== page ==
Mixing fantasy and science fiction, Mariah can do it.
Mariah Avix is the creator of 600 Second Saga. A space for developing authors to explore the realms of science fiction and fantasy in 10 minutes or less every week. Mariah writes magical tales of how technology will change our world, and technologically laced tales of magic, that probably isn’t real. She is currently working on a series of novellas about shapeshifters who fight wildfires, a trilogy about a woman who refuses to admit that she has the M word (magic), and endless flash fiction. When she’s not writing she walks along the rivers and parks throughout her city looking for inspiration.
- Do you think people have misconceptions about the speculative fiction? Why do you think it is a worthwhile genre?
Yes! I think the biggest misconception is that it is a singular thing. Or that it is a less powerful thing. Humans have been telling speculative fiction as long as there have been stories. Where did lightening come from? Why does it flood? What are the sparkly things up above us and why do they mostly show up at night?
Speculative fiction lets us explore the unknown, cope with change, and better understand ourselves as we are today. There is something for everyone in speculative fiction. From stories projecting what the applications of future tech will be, to stories with the barest hint of was it magic or was it real? So many love stories have a spark of magic. So many underdog sports stories have a whisper of the impossible come true. It really laces through everything.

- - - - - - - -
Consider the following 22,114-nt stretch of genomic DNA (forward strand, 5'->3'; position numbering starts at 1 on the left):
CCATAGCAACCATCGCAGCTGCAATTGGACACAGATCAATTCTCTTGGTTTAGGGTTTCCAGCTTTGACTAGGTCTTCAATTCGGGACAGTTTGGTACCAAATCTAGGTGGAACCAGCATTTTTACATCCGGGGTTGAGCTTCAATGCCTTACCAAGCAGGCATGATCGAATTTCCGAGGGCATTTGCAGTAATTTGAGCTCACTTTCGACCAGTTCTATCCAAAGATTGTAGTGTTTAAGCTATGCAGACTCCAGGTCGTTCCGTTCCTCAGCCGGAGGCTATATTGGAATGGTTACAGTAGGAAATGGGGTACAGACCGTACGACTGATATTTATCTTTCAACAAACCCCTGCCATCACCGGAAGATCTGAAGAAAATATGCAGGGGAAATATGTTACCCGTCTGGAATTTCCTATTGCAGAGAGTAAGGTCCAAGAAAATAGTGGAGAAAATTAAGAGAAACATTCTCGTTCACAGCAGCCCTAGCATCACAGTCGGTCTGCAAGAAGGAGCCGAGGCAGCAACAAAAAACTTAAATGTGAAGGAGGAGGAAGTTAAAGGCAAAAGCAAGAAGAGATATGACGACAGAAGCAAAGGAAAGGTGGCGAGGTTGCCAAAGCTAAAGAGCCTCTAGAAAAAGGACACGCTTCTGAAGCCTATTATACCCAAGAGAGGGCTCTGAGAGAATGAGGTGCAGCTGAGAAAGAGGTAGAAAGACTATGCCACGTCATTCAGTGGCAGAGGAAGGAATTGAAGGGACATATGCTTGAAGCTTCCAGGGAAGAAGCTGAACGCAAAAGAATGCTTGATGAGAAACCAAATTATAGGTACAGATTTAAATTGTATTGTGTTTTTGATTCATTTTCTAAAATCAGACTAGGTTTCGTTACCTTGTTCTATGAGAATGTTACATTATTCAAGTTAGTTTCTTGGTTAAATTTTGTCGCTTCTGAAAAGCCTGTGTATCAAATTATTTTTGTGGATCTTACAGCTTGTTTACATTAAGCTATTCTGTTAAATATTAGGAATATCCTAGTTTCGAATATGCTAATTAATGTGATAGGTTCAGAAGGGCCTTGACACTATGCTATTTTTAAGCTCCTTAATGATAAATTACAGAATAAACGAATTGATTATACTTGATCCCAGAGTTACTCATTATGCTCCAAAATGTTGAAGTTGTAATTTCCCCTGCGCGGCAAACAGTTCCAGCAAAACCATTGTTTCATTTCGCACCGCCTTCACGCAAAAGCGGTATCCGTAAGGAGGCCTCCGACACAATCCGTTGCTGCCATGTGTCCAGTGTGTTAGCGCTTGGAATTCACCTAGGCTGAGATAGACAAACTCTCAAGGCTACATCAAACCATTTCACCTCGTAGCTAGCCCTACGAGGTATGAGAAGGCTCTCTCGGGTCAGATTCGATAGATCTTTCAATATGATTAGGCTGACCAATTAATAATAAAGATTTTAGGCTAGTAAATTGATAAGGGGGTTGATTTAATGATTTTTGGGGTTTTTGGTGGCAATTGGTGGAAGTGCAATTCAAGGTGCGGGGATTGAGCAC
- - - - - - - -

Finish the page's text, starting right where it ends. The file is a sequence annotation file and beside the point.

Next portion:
2. Could you tell us a bit about your most recent book?
Summer Solace is a love story. All three of the main characters the story follows feel like they won’t ever have the ability to love or trust again and discovering that people are flawed and having to live with it or deciding not to.
3. Of all the characters you have created, which is your favorite and why?
Right now I think it is Faye. She is a middle aged woman who is sort of a park ranger, a fire fighter, a widow, the person who keeps the shifters in her community in line, and a peregrine falcon. She’s very dedicated to her community and loves the people and animals around her completely. She’s also open to a chance at love again after having lost her husband and son, and she’s willing to struggle but not compromise.
4. Titles have always been extremely difficult for me. How do you come up with yours?